According to Salt et al. [8] phytoremediation techniques can be subcategorized as phytoextraction, phytodegradation, rhizofiltration, phytostabilization, phytovolatilization and rhizodegradation. Phytoremediation techniques are very effective in the sterilization of the areas that are medium-contaminated and have slight risk.

2.1. Phytoextraction (vegetal assimilation)

This technique is used in the absorption of the organic and inorganic contaminants by the roots and the sprigs of the plant. It is a valid method for the recovery of the contaminated areas, in which the plants that are able to absorb metals are chosen and the contaminants are removed from the soil with the harvesting or removal of the plant.

Because this technology’s application takes more time compared to other techniques, its application on heavy polluted areas is very hard. Also, a plant which grows in that ecosystem should be chosen. It should not be seasonal, because they will be harvested later. After they are harvested, they are burned in incinerator or exposed to another method with composition [9]. This method which is called phytomining, provides the opportunity for obtaining the mineral ores whose cultivation process is not economic. With this method, gold and nickel are re-gained in the USA [1, 10].

When the plants used in this method are compared to other plants, it can be observed that they can accumulate contaminant elements 100 times more. In this method Brassicacea, Euphorbiacea, Asteraceae, Lamiaceae and Scrophulariaceae and 400 other types are identified which can accumulate heavy metals. The residues of the harvested plants can be isolated by drying, burning, composting and recycling to biological metal minerals [11].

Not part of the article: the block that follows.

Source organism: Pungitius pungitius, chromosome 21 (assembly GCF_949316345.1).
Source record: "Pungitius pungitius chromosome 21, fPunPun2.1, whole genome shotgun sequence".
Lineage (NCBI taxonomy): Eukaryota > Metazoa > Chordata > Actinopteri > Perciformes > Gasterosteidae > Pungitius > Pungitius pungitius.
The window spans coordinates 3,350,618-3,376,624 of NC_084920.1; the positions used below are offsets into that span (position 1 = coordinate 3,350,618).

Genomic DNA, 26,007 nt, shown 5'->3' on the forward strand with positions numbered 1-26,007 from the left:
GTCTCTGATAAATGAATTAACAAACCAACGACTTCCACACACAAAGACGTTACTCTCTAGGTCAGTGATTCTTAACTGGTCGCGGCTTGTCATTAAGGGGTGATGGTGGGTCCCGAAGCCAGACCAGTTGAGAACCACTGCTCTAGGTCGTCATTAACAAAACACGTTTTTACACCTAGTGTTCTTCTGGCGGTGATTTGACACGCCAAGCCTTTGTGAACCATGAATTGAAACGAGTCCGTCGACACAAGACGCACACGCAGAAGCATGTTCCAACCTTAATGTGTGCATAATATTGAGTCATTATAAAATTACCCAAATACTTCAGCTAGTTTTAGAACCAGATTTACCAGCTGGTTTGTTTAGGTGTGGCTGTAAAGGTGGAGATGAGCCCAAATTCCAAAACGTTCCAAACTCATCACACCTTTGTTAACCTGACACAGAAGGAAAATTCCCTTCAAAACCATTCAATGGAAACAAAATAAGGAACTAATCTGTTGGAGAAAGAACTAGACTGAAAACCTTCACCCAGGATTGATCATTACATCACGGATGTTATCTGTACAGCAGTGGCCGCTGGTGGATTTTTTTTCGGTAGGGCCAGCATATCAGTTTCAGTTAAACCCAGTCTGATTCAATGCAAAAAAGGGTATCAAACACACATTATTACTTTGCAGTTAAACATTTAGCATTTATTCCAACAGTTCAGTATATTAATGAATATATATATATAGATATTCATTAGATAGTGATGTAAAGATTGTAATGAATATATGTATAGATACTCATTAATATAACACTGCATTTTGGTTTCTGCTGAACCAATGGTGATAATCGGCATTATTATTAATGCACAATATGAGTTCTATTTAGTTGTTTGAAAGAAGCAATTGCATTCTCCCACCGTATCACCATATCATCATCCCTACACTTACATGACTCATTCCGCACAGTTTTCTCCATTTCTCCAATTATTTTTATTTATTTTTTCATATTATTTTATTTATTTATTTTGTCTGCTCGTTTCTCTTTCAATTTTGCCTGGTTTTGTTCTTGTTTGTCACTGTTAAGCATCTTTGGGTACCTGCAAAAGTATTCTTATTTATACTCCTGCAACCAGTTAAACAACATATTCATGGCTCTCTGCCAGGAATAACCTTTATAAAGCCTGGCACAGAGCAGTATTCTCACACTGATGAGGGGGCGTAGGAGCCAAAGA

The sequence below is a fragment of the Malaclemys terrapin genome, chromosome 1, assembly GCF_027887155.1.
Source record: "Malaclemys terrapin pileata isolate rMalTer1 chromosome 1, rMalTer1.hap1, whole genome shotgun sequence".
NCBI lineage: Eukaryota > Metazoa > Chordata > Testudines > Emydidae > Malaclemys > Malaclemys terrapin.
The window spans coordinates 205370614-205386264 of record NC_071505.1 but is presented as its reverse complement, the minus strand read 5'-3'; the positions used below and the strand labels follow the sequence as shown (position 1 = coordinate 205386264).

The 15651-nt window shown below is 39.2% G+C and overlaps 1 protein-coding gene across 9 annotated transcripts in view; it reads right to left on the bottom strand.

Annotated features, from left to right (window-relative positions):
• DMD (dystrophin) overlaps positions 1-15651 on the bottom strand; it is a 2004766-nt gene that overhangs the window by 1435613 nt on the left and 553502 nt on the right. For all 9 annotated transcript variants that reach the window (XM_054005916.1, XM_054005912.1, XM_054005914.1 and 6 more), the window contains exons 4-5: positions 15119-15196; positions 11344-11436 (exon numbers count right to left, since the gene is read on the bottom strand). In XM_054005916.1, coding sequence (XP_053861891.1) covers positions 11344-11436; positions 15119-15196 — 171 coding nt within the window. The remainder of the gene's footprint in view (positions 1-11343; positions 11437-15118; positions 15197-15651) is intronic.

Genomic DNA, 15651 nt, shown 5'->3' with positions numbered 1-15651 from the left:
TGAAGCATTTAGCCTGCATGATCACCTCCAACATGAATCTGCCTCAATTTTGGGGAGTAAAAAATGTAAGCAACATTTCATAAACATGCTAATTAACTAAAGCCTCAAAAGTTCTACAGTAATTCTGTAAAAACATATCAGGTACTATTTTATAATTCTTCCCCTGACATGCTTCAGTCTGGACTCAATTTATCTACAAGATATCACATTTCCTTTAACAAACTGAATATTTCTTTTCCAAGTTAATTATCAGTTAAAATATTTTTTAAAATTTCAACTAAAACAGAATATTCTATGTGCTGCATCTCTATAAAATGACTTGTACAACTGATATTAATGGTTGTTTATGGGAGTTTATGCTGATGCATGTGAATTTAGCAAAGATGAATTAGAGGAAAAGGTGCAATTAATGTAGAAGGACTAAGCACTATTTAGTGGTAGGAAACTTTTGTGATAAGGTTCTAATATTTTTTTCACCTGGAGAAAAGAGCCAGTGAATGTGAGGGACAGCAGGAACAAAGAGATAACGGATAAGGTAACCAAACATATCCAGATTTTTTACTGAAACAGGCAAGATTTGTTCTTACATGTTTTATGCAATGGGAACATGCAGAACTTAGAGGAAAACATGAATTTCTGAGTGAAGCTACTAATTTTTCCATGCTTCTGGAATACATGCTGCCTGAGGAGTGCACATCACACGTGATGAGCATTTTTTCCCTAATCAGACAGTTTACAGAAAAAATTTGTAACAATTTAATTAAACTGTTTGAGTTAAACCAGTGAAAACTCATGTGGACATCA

2.2. Phytodegradation (vegetal degradation)

Phytodegradation is a method in which organic contaminants are degraded by the compounds that are produced by plants through metabolic processes. Vegetal degradation can be applied to soil, clay, sediment and underground waters. The most advantageous aspect of the method is that the reduction and degradation occur inside the plant as a physiological process, and do not depend on microorganisms, while the emergence of toxic intermediate and end-use products, and the difficulty of their detection create a disadvantage [10].

The absorption of the organic compounds into the plant depends on the plant type, the residence duration of the contaminant element in the soil, and the soil’s physical and chemical form. The easily dissolved compounds are difficult to absorb. Plant enzymes are known to be able to degrade hazardous substances such as herbicides, munitions wastes and chlorinated solvents (trichloroethane (TCE)) [11].

2.3. Phytostabilization (root stabilization)

This method is used in the stabilization of soil. Phytostabilization plants are able to tolerate heavy metal levels and immobilize the metals through sorption, sedimentation, complexation or reduction of metal valences. The contamination factors in soil occur as a result of the immobilization of the contaminants around the plant roots, their accumulation by the roots, cohesion or sedimentation around the roots [12].